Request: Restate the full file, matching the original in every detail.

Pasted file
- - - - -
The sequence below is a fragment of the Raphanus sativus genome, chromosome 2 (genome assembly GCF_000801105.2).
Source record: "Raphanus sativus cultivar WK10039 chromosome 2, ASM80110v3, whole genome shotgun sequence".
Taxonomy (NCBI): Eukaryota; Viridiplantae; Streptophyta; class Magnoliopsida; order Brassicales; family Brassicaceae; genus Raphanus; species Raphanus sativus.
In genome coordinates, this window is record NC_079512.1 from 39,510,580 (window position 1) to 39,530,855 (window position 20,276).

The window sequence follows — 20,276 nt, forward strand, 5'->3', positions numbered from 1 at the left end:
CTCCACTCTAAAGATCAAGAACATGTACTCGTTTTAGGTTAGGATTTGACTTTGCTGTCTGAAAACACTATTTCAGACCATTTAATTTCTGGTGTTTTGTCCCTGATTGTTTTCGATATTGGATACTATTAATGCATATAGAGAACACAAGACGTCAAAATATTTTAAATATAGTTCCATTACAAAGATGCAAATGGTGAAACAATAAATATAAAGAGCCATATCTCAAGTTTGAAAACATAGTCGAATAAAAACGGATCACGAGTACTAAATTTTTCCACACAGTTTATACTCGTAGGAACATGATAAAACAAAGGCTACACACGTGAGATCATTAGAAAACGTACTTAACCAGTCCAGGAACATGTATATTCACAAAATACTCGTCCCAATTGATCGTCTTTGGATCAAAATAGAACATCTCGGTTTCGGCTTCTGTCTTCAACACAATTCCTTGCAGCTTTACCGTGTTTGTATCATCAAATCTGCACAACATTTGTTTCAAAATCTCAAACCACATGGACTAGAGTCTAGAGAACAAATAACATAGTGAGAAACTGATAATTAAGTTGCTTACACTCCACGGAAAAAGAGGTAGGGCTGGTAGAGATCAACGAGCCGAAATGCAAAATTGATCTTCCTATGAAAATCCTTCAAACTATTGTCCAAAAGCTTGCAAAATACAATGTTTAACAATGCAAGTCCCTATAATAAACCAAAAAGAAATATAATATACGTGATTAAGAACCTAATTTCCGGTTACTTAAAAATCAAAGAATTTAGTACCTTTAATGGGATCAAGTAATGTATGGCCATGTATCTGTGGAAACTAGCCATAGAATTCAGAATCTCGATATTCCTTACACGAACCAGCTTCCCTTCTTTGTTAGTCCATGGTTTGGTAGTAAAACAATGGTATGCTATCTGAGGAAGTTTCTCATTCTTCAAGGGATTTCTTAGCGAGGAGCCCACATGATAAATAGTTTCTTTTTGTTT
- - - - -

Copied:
The sequence below is a fragment of the Raphanus sativus genome, chromosome 2 (genome assembly GCF_000801105.2).
Source record: "Raphanus sativus cultivar WK10039 chromosome 2, ASM80110v3, whole genome shotgun sequence".
Taxonomy (NCBI): Eukaryota; Viridiplantae; Streptophyta; class Magnoliopsida; order Brassicales; family Brassicaceae; genus Raphanus; species Raphanus sativus.
In genome coordinates, this window is record NC_079512.1 from 39,510,580 (window position 1) to 39,530,855 (window position 20,276).

The window sequence follows — 20,276 nt, forward strand, 5'->3', positions numbered from 1 at the left end:
CTCCACTCTAAAGATCAAGAACATGTACTCGTTTTAGGTTAGGATTTGACTTTGCTGTCTGAAAACACTATTTCAGACCATTTAATTTCTGGTGTTTTGTCCCTGATTGTTTTCGATATTGGATACTATTAATGCATATAGAGAACACAAGACGTCAAAATATTTTAAATATAGTTCCATTACAAAGATGCAAATGGTGAAACAATAAATATAAAGAGCCATATCTCAAGTTTGAAAACATAGTCGAATAAAAACGGATCACGAGTACTAAATTTTTCCACACAGTTTATACTCGTAGGAACATGATAAAACAAAGGCTACACACGTGAGATCATTAGAAAACGTACTTAACCAGTCCAGGAACATGTATATTCACAAAATACTCGTCCCAATTGATCGTCTTTGGATCAAAATAGAACATCTCGGTTTCGGCTTCTGTCTTCAACACAATTCCTTGCAGCTTTACCGTGTTTGTATCATCAAATCTGCACAACATTTGTTTCAAAATCTCAAACCACATGGACTAGAGTCTAGAGAACAAATAACATAGTGAGAAACTGATAATTAAGTTGCTTACACTCCACGGAAAAAGAGGTAGGGCTGGTAGAGATCAACGAGCCGAAATGCAAAATTGATCTTCCTATGAAAATCCTTCAAACTATTGTCCAAAAGCTTGCAAAATACAATGTTTAACAATGCAAGTCCCTATAATAAACCAAAAAGAAATATAATATACGTGATTAAGAACCTAATTTCCGGTTACTTAAAAATCAAAGAATTTAGTACCTTTAATGGGATCAAGTAATGTATGGCCATGTATCTGTGGAAACTAGCCATAGAATTCAGAATCTCGATATTCCTTACACGAACCAGCTTCCCTTCTTTGTTAGTCCATGGTTTGGTAGTAAAACAATGGTATGCTATCTGAGGAAGTTTCTCATTCTTCAAGGGATTTCTTAGCGAGGAGCCCACATGATAAATAGTTTCTTTTTGTTT